Artists who bring sexual and domestic violence to light take on a huge responsibility. Sometimes this type of work can go sideways, missing the mark. But not Bhargavi Joshi’s. The Indian-Canadian photographer has created a powerful series called Printied Violation, which highlights the injustice, oppression and violence that women around the world face daily. The stark reality is, these women could be in your yoga class, office or book club.
Nine images featuring nine different women make up the series, each one telling a different story. The images are strikingly beautiful, albeit heartbreaking. But that’s the point, really: these conversations need to happen, regardless of how uncomfortable they may be.
“We need all the help we can get to spread awareness and help women in need,” Joshi said.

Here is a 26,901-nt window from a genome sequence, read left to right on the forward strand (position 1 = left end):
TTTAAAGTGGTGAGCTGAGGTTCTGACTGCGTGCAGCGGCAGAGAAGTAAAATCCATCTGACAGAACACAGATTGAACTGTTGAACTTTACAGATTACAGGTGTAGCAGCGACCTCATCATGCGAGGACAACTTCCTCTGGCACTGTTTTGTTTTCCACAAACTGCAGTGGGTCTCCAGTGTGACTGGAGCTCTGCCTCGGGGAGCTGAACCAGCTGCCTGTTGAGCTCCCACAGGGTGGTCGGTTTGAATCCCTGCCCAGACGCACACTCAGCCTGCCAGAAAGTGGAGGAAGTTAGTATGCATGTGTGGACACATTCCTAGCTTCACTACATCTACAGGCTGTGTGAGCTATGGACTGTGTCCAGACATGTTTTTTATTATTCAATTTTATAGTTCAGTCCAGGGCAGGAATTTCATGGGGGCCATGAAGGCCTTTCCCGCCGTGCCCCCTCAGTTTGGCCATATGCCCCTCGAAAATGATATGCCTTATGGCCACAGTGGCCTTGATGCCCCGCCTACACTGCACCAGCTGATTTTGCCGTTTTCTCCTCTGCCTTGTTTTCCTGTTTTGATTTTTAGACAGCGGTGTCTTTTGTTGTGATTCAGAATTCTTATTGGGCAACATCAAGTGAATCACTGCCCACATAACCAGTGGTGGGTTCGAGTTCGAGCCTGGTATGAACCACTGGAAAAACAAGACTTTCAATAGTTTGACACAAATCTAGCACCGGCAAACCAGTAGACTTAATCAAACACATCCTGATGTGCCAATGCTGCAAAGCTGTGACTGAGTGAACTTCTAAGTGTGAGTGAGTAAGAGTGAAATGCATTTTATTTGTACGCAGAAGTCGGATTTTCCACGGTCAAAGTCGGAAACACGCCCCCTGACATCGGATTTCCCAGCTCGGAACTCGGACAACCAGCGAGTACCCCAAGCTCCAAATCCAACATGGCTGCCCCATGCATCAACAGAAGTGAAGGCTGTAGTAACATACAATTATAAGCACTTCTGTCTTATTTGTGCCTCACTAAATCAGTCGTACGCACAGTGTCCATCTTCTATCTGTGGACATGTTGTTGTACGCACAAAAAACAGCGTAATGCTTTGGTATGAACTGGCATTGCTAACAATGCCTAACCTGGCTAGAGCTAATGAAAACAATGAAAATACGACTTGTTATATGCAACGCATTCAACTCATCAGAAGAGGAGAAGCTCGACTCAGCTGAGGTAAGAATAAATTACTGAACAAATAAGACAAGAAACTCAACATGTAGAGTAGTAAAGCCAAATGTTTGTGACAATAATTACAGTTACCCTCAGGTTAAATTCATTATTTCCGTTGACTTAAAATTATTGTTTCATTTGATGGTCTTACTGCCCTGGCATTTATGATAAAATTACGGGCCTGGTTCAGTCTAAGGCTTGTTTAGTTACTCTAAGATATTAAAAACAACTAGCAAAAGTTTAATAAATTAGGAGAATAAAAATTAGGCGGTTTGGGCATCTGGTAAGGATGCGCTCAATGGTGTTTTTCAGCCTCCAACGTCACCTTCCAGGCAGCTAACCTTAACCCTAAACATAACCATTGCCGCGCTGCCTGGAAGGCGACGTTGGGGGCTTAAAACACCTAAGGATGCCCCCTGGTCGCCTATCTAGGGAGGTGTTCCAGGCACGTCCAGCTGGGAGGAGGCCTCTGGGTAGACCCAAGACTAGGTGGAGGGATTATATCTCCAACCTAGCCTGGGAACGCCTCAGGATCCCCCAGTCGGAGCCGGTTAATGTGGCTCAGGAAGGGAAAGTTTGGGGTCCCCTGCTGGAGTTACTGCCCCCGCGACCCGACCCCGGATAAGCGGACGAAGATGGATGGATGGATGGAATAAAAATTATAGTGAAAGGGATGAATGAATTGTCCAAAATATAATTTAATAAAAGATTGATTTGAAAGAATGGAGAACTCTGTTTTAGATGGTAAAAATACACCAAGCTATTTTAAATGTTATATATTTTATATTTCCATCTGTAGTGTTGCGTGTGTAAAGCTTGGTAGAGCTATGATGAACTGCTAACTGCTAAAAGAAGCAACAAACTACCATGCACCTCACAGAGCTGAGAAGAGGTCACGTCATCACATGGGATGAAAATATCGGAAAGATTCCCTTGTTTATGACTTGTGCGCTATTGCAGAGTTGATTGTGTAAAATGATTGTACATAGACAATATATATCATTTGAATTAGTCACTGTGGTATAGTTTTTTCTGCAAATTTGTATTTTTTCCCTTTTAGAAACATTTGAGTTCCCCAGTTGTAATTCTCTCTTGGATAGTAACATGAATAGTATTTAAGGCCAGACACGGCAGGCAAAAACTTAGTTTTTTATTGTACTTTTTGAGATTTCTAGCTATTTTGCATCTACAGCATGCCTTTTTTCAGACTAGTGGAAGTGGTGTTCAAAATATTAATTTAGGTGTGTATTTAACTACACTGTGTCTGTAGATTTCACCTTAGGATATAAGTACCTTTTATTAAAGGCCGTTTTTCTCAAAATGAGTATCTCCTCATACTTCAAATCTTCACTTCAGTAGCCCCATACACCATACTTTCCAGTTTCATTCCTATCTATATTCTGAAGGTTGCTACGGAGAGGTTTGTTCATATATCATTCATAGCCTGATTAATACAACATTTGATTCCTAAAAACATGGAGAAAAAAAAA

In order to remove stigma around race, age, wealth, education or culture, Joshi coated each woman in white paint, and used black paint or ribbon to mark the spot where the woman was violated—a hand print on a pregnant belly; ankles bound together; a hand print over a breast, throat.
“The images were shot and designed the way you see them,” Joshi said, meaning that just minor retouching was done to the women’s skin in order to make them look like fragile porcelain dolls.
The clothes on each subject were made from white medical gauze, a nod to the bandages that hide and heal the wounds, but also, commentary on covering up the violence.
If anything is going to go viral on the internet this week, we seriously hope it’s Joshi’s profound photo series. The conversation has to start somewhere, so why not here and now.